Yesterday & Today
How we lived then & How we live now
How we lived then & How we live now
I have just found this site and what a thrill. I have lived in Canada for 52 years and left the general Bermondsey, Camberwell, Peckham area in 1956 to move to Wimbledon. I was shocked to see an image of #7-9 Riddell Street posted by Kiwi. I was born at #30 and we left Riddell St in 1956 when it was designated for redevelopment and the residents were scattered across London to various new communities, including my friend Brian Foxwell. This post by Kiwi is the only photo of Riddell St that I know of and whilst I am not sure, the little girl in the picture might be my little sister Rita. This picture brought a tear to my eye. MANY thanks for the site and to Kiwi
Am image posted by Kiwi prompted me to look for other images of Riddell St. This is the only one that I could find on the net. It is on the corner of Southampton Way and Riddell St. On the other corner would have been Ben’s Café and just a couple of doors down from Ben’s on Southampton was a fruit and vegetable store owned by Jack Brock. I loved his wife Kathy and sadly remember visiting her at St Giles Hospital just before she passed away. Jack had a son, Danny and a daughter Joan. A few blocks along Southampton Way towards Peckham Road was the intersection of Commercial Way and Southampton Way. Uden Undertakers has long been on this corner and I went to St Francis School with the son Paul Uden. There used to be a pub on the corner but it is long gone. Anyone know the name?
You can just see the entrance to Riddell St in the picture. A few yards down Riddell on the left would have been #30 where I was born in 1947 and raised until about 1956. Between #30 and the corner of Riddell and Southampton was a small builder’s yard owned by Henry Cavendish. My Gran lived in #28
I remember some of the stores in the picture. Arnold’s was a Tripe shop that sold non-traditional meat products like tripe (stomach lining), heart, feet, brains, kidney and liver. As a little kid I was fascinated by this place and its window display. Further along there was a fish and chip shop. When I had the money I used to run down and buy a 3 penny bag of chips. You can see a Barber sign. It was owned by Mr Guest and his daughter was named Margaret. There was also a small appliance repair shop owned by a man first name Eric. He was married to a lovely lady named Ingrid. She was German which was not the norm in post WW2 London. Their son was named Luther.
Last edited by Sean.Byrne on Fri Dec 13, 2019 9:23 pm, edited 2 times in total.
I used to go to the Saturday morning kids movies at the Odeon. It was a walk up Southampton Way to Peckham Road and then along a little bit in the direction of Rye Lane. I remember some of the episodes of Flash Gordon scaring the heck out of me. I thought it was a huge treat when my aunt took me to the Gaumont below. It seemed very grand with its big sweeping staircase up to the balcony. It was just past the intersection of Rye Lane and Peckham Road.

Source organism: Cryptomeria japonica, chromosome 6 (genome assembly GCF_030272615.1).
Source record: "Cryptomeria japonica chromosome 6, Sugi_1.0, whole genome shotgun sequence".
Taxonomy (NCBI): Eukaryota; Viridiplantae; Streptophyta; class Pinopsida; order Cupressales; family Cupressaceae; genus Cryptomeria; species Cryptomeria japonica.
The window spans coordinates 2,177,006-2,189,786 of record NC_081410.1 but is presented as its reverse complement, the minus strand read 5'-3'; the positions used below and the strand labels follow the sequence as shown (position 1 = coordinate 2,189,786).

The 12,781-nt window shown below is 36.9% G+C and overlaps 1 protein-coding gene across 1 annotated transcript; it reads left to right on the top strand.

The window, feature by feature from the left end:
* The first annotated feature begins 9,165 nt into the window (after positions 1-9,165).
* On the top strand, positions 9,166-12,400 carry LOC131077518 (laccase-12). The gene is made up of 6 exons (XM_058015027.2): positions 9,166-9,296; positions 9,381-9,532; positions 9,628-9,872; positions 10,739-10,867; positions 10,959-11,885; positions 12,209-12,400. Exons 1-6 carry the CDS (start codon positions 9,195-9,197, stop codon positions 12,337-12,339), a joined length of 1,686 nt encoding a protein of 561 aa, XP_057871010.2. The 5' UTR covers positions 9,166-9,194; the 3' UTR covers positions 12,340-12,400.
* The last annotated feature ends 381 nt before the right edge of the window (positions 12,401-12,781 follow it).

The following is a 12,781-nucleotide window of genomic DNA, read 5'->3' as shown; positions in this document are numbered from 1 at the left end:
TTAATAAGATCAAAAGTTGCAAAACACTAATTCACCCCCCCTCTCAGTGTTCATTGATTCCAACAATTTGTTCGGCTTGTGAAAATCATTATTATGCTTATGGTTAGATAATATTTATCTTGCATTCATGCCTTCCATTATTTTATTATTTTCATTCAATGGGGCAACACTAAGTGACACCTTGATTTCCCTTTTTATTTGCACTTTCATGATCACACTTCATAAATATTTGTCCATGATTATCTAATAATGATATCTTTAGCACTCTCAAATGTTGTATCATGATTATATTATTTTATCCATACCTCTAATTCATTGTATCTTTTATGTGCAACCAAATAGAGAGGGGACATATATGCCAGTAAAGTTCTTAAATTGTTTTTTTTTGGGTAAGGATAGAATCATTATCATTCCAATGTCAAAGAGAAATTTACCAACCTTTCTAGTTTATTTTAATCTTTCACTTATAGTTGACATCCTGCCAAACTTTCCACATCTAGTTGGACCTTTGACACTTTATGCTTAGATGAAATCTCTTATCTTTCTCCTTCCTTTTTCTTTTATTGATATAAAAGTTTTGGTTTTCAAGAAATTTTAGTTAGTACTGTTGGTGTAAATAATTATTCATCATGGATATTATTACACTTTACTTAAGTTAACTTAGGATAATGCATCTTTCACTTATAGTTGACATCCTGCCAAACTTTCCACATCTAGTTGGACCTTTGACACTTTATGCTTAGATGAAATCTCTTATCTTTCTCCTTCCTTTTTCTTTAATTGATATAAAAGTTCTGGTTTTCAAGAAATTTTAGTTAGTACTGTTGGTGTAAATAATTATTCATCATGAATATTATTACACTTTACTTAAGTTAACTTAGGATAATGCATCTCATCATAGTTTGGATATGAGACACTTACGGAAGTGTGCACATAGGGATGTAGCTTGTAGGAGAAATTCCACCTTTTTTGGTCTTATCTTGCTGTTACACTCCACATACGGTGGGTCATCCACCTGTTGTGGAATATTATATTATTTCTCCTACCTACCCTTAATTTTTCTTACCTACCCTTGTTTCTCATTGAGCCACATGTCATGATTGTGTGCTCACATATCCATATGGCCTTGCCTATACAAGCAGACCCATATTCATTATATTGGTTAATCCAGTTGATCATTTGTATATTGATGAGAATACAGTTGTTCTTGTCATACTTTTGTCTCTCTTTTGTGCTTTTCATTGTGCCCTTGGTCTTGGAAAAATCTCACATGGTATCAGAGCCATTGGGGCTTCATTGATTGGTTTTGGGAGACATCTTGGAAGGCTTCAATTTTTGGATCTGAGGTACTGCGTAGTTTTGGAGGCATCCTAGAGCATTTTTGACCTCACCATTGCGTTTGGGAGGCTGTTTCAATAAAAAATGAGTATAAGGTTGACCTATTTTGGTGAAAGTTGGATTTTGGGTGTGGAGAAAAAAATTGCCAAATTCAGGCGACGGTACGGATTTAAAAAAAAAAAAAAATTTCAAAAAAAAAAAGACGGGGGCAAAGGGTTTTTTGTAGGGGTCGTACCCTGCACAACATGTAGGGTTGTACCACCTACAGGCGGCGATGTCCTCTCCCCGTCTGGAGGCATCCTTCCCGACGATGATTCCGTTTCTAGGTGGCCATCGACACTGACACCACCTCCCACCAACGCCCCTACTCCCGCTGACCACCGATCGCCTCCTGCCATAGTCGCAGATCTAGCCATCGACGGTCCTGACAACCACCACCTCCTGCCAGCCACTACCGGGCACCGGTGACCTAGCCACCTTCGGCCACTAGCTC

Last edited by Sean.Byrne on Tue Dec 10, 2019 3:34 am, edited 1 time in total.
Hi Sean welcome to the site, like your story and pictures. I think the pub you mean was called The Old Rosemary Branch. I then think it changed to the Rosemary Branch Tavern. (picture on page 1) In the early 1800s there was a Music Hall on that corner.
In post #9 of this thread Kiwi posted pictures of the horse trough at Peckham Gove and Southampton way. The area was indeed known as the triangle because of the shape of the large open area of the intersection outside of the Samuel Jones factory which you can see in the first image (coming from the opposite direction of Kiwi’s image). The trough was donated in 1909 and hard to believe was stolen in 2006. It must have weighed two tons if an ounce. You can see the site sans trough in the second pic. The roadway used to be paved with wooden blocks with a sort of tar or pitch topping back then. We called them tarry logs. In 1954 they were ripped up and replaced with conventional materials. The homes were coal heated so as a seven year old I took my toy wheelbarrow and would run back and forth from my home on Riddell street to the job site and wheel home the ripped up logs which made great burning material in the fireplace.
Kiwi, thanks for the info on the Rosemary Branch Pub. Shame it is gone, it was a magnificent building and has been replaced by modern bland. One of the stores next to the pub was a tobacconist. I think it was owned by a Mr Swafield. I used to buy my fireworks there and my weekly subscription to the comics Beano (Desperate Dan) and the Eagle (Dan Dare). An other pic of the pub:
Last edited by Sean.Byrne on Tue Dec 17, 2019 10:43 am, edited 1 time in total.
Kiwi posted a pic of #9 Riddell Street in this thread. I thought it was poignant and sad when I saw this WW1 info for the same #9. He died 5 months before the war ended. As a kid growing up in post WW2 Riddell Street I was aware that so many families on the street had lost sons or husbands. My dad lost a brother and my Mum lost her brother Sean who I was named after.
Last edited by Sean.Byrne on Thu Dec 12, 2019 12:20 am, edited 1 time in total.
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